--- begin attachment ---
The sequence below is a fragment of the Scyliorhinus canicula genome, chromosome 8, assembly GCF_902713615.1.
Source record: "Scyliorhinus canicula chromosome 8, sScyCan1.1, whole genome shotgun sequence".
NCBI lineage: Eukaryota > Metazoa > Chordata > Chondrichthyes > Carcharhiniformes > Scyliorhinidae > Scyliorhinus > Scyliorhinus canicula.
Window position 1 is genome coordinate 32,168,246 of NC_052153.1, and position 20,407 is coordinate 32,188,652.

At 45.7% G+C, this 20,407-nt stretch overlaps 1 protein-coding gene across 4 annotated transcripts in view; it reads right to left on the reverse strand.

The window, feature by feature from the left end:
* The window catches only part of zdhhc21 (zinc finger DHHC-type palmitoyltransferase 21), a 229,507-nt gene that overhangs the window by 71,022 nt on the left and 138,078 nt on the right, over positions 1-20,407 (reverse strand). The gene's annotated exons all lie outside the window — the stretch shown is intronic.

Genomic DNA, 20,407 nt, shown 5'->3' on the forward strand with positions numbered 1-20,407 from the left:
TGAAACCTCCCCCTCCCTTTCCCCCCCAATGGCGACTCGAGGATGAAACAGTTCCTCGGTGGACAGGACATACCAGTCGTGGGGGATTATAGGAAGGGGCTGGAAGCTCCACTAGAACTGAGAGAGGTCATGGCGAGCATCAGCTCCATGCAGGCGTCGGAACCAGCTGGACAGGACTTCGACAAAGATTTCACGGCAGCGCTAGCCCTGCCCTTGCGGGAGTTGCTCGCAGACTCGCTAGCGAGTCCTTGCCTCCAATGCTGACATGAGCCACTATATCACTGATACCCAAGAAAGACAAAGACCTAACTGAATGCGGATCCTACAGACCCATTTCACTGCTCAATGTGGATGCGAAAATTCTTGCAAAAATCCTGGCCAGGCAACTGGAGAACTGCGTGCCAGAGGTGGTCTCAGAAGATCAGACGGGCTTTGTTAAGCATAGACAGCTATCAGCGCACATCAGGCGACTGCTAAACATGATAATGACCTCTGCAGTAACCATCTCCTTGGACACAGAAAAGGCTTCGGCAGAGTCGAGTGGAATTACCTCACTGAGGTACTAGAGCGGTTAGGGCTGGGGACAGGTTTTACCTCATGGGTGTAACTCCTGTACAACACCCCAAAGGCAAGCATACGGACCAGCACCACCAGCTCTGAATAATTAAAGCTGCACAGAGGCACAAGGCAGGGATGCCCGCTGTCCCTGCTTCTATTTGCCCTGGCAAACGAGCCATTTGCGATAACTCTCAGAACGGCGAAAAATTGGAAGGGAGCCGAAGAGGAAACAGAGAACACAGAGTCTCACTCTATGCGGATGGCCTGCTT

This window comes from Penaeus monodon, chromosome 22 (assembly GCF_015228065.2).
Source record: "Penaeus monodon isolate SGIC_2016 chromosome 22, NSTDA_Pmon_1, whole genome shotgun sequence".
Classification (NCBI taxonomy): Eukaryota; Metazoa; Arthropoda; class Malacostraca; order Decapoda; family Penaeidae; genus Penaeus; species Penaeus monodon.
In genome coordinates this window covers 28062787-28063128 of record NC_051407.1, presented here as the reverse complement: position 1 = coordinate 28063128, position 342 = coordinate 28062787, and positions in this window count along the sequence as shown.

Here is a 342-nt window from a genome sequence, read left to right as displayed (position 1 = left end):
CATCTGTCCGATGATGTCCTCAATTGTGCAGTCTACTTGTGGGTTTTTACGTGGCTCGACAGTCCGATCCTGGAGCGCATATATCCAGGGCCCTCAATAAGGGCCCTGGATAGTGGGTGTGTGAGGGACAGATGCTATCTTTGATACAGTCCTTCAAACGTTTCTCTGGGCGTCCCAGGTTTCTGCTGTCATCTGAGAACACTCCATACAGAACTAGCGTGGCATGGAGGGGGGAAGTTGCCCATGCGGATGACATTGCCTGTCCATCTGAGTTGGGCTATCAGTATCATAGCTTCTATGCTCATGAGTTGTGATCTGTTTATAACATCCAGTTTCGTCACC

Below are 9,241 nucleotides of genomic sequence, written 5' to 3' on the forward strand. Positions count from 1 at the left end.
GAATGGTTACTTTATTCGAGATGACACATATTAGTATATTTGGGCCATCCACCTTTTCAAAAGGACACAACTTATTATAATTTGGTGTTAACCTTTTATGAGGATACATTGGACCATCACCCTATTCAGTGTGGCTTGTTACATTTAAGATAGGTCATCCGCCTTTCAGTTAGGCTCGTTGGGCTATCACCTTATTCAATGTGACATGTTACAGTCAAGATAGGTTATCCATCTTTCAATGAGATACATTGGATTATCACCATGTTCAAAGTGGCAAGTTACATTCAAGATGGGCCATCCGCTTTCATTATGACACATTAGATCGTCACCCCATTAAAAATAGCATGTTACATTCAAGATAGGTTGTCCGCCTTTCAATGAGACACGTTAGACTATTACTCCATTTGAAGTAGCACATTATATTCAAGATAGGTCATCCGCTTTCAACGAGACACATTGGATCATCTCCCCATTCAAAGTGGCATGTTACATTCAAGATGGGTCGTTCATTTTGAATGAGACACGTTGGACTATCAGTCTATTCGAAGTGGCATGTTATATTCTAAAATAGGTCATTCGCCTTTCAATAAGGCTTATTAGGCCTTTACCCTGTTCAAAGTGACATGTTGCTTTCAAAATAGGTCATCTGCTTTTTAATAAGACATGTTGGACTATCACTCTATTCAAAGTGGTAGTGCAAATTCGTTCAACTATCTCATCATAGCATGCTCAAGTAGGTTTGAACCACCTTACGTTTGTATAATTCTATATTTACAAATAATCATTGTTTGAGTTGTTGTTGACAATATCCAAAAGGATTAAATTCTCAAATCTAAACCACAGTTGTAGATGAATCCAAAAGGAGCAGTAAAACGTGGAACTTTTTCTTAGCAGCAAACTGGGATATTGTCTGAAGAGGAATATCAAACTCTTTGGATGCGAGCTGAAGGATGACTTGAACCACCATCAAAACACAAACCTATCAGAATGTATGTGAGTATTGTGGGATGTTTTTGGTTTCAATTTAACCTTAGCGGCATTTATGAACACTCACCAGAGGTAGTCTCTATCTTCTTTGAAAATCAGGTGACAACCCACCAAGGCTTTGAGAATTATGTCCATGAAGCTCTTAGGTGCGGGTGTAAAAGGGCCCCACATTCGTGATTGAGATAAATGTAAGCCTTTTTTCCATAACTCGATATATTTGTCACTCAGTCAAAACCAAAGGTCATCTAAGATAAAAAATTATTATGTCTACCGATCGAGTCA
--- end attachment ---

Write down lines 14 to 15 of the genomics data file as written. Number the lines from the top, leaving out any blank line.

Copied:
Here is a 342-nt window from a genome sequence, read left to right as displayed (position 1 = left end):
CATCTGTCCGATGATGTCCTCAATTGTGCAGTCTACTTGTGGGTTTTTACGTGGCTCGACAGTCCGATCCTGGAGCGCATATATCCAGGGCCCTCAATAAGGGCCCTGGATAGTGGGTGTGTGAGGGACAGATGCTATCTTTGATACAGTCCTTCAAACGTTTCTCTGGGCGTCCCAGGTTTCTGCTGTCATCTGAGAACACTCCATACAGAACTAGCGTGGCATGGAGGGGGGAAGTTGCCCATGCGGATGACATTGCCTGTCCATCTGAGTTGGGCTATCAGTATCATAGCTTCTATGCTCATGAGTTGTGATCTGTTTATAACATCCAGTTTCGTCACC